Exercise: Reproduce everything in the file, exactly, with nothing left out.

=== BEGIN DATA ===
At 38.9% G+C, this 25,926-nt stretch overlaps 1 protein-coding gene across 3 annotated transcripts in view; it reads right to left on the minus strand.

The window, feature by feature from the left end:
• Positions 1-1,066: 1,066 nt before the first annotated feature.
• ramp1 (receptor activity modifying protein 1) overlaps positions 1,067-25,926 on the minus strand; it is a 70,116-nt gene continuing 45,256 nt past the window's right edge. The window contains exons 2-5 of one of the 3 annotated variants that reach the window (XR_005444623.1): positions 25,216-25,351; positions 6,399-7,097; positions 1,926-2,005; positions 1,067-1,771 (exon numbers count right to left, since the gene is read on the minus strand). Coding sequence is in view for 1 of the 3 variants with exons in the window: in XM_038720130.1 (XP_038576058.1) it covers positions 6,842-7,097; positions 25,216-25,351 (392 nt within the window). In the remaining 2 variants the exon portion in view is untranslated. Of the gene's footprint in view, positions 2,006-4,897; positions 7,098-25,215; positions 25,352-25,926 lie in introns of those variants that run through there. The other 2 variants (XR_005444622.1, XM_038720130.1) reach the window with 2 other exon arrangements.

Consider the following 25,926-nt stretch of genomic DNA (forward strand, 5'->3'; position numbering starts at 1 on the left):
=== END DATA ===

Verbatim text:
At 38.9% G+C, this 25,926-nt stretch overlaps 1 protein-coding gene across 3 annotated transcripts in view; it reads right to left on the minus strand.

The window, feature by feature from the left end:
• Positions 1-1,066: 1,066 nt before the first annotated feature.
• ramp1 (receptor activity modifying protein 1) overlaps positions 1,067-25,926 on the minus strand; it is a 70,116-nt gene continuing 45,256 nt past the window's right edge. The window contains exons 2-5 of one of the 3 annotated variants that reach the window (XR_005444623.1): positions 25,216-25,351; positions 6,399-7,097; positions 1,926-2,005; positions 1,067-1,771 (exon numbers count right to left, since the gene is read on the minus strand). Coding sequence is in view for 1 of the 3 variants with exons in the window: in XM_038720130.1 (XP_038576058.1) it covers positions 6,842-7,097; positions 25,216-25,351 (392 nt within the window). In the remaining 2 variants the exon portion in view is untranslated. Of the gene's footprint in view, positions 2,006-4,897; positions 7,098-25,215; positions 25,352-25,926 lie in introns of those variants that run through there. The other 2 variants (XR_005444622.1, XM_038720130.1) reach the window with 2 other exon arrangements.

Consider the following 25,926-nt stretch of genomic DNA (forward strand, 5'->3'; position numbering starts at 1 on the left):